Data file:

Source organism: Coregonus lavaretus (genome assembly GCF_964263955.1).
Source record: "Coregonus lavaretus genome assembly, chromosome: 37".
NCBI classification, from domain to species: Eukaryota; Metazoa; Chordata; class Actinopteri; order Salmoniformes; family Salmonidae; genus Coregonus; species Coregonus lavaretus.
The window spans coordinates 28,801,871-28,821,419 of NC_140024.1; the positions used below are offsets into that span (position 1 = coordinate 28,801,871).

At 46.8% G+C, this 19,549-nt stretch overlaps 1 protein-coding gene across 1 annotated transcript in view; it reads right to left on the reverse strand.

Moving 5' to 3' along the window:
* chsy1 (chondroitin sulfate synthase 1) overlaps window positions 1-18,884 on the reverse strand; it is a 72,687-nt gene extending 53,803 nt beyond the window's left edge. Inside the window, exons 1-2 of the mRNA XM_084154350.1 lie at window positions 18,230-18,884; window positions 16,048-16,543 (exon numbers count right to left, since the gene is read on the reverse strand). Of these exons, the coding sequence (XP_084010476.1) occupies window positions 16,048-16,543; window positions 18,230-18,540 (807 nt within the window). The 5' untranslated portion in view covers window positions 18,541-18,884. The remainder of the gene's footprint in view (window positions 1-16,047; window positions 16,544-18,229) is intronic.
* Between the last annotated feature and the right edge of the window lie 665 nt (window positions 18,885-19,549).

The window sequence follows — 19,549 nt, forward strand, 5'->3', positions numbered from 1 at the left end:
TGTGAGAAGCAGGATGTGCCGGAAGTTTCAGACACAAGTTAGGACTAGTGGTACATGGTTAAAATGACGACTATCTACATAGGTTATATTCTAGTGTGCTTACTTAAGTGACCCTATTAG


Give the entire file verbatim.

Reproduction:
Source organism: Coregonus lavaretus (genome assembly GCF_964263955.1).
Source record: "Coregonus lavaretus genome assembly, chromosome: 37".
NCBI classification, from domain to species: Eukaryota; Metazoa; Chordata; class Actinopteri; order Salmoniformes; family Salmonidae; genus Coregonus; species Coregonus lavaretus.
The window spans coordinates 28,801,871-28,821,419 of NC_140024.1; the positions used below are offsets into that span (position 1 = coordinate 28,801,871).

At 46.8% G+C, this 19,549-nt stretch overlaps 1 protein-coding gene across 1 annotated transcript in view; it reads right to left on the reverse strand.

Moving 5' to 3' along the window:
* chsy1 (chondroitin sulfate synthase 1) overlaps window positions 1-18,884 on the reverse strand; it is a 72,687-nt gene extending 53,803 nt beyond the window's left edge. Inside the window, exons 1-2 of the mRNA XM_084154350.1 lie at window positions 18,230-18,884; window positions 16,048-16,543 (exon numbers count right to left, since the gene is read on the reverse strand). Of these exons, the coding sequence (XP_084010476.1) occupies window positions 16,048-16,543; window positions 18,230-18,540 (807 nt within the window). The 5' untranslated portion in view covers window positions 18,541-18,884. The remainder of the gene's footprint in view (window positions 1-16,047; window positions 16,544-18,229) is intronic.
* Between the last annotated feature and the right edge of the window lie 665 nt (window positions 18,885-19,549).

The window sequence follows — 19,549 nt, forward strand, 5'->3', positions numbered from 1 at the left end:
TGTGAGAAGCAGGATGTGCCGGAAGTTTCAGACACAAGTTAGGACTAGTGGTACATGGTTAAAATGACGACTATCTACATAGGTTATATTCTAGTGTGCTTACTTAAGTGACCCTATTAG